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  15. nstructor

    nstructor Cohort

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    What name game do you play?
     
  16. czacza

    czacza Multitudinous

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    I teach grade 3. We sit in circle on perimeter of carpet. First kid says his name. Second kid says first kid’s name and then adds his/her name. Third kid says first and second name and adds his/hers. Continue around circle, if someone forgets a name, that child whispers name to help. I go last....
     
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  17. gr3teacher

    gr3teacher Phenom

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    I make a seating chart with pictures a few days before students arrive and spend a few minutes each day looking at it. By the time students get settled, I know them by seat, and I can typically match name to face (and seat) by lunch.
     
  18. Teacher234

    Teacher234 Comrade

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    Oddly enough, remembering names of students has always been very easy for me. I have 12 students. In the beginning of my teaching career (years 1 and 2), I had around 35 students. Had no difficulty with remembering their names.
     
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  19. 2ndTimeAround

    2ndTimeAround Phenom

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    I would imagine it would be very easy with just 12-35 students! When I subbed in elementary I had the whole class memorized within the first 30 minutes.

    I have to actively try to memorize my high school students' names. I typically have 100-170 students. The first two periods are easier than the rest. I guess I get brain overload, lol. My students sit alphabetically and I give them partner work that lasts about 20 minutes on the first and second days. I use this time to study their names and placement. I can't remember them outside of class for a couple of weeks though.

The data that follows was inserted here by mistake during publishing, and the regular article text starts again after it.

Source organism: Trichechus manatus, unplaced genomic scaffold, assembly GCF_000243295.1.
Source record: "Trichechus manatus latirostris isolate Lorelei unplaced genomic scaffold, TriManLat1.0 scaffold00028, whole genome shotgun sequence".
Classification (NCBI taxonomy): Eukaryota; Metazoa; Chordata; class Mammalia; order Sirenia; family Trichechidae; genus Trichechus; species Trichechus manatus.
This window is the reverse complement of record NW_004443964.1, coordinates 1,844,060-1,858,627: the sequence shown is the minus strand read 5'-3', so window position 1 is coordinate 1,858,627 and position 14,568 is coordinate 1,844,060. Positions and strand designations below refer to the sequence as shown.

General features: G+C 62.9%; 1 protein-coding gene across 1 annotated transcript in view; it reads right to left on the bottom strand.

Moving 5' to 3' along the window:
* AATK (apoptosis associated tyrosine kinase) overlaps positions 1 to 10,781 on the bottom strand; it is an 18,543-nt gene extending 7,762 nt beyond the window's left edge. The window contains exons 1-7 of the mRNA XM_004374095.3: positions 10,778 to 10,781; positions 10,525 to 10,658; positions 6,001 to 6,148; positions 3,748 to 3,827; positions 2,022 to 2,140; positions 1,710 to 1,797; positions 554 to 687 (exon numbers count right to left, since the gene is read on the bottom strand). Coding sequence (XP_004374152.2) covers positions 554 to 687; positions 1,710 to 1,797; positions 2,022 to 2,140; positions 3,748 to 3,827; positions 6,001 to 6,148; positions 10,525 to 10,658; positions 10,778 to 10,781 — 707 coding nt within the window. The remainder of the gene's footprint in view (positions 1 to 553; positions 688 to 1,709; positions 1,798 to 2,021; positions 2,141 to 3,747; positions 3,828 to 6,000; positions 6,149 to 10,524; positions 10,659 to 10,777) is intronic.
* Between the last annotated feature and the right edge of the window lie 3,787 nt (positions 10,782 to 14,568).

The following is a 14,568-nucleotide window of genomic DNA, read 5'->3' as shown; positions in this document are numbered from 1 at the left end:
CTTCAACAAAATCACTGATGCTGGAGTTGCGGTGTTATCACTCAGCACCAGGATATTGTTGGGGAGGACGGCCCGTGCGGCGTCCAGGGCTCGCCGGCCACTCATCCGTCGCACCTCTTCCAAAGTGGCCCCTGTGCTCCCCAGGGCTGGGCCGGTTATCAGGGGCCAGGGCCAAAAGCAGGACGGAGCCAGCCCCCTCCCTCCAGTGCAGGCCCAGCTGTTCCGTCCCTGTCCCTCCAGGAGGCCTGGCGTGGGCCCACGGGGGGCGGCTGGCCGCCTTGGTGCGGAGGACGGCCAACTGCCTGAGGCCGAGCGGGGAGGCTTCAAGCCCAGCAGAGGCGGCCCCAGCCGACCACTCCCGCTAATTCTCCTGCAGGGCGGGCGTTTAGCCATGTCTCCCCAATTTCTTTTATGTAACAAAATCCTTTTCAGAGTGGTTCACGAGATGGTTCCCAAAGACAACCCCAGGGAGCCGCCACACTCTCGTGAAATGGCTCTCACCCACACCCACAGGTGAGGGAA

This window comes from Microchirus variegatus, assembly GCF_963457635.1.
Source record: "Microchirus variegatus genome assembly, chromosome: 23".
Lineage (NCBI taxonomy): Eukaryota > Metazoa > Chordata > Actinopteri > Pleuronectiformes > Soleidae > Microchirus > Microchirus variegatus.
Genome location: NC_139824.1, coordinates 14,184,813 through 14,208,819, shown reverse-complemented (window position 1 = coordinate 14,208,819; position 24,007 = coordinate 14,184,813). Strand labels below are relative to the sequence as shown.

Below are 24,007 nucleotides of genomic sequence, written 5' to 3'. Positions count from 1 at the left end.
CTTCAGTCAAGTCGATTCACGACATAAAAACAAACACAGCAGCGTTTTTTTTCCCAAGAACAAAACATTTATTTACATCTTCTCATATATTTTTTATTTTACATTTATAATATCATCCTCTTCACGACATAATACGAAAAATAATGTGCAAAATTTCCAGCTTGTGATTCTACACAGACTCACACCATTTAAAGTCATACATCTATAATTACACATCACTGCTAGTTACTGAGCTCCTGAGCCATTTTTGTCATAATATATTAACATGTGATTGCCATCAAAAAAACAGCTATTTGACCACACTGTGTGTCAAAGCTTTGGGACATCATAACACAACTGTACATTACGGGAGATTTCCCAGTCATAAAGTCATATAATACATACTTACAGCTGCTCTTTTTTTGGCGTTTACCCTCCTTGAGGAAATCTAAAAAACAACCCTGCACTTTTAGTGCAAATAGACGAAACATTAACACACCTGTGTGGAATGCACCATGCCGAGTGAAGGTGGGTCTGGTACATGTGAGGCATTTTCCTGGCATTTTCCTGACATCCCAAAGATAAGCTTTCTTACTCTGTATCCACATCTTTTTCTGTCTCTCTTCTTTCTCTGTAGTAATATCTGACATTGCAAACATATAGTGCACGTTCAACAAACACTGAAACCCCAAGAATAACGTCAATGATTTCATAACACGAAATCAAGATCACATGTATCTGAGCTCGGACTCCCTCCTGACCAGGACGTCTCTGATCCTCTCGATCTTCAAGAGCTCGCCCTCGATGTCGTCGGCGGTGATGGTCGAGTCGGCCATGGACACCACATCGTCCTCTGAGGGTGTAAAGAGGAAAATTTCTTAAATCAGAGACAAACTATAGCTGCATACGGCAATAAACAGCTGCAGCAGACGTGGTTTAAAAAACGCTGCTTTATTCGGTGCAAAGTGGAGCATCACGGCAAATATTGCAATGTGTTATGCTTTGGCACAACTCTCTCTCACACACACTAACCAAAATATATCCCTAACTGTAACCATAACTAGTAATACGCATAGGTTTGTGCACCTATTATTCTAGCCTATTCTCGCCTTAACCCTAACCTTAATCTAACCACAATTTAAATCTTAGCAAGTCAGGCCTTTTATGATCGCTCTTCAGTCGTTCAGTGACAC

20. dgpiaffeteach

    dgpiaffeteach Aficionado

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    Seating chart, whether I create it or they pick their seats (depends on the class). I look at that when they're working and quiz myself. Handing back papers helps the most for sure. I also always make sure to address them by name if they raise their hand.
    My class sizes range anywhere from 2-20. It takes me about four days to have 95% of the kids' names down.
     
  21. blazer

    blazer Connoisseur

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    I find a seating plan makes a big difference. Make a plan and sit the kids where you want them to be. Then have the plan printed out when you take the class. I would put the plan on Publisher and project it as the class arrived so they knew where to sit. If a pairing caused problems I could move a kid and adjust the plan. I always kept 2 seats right in front of me empty and if a kid was a pain in the lesson I could move them closer to me. Also with the plan I could put the kids' books out in the correct place before they arrived so no arguments.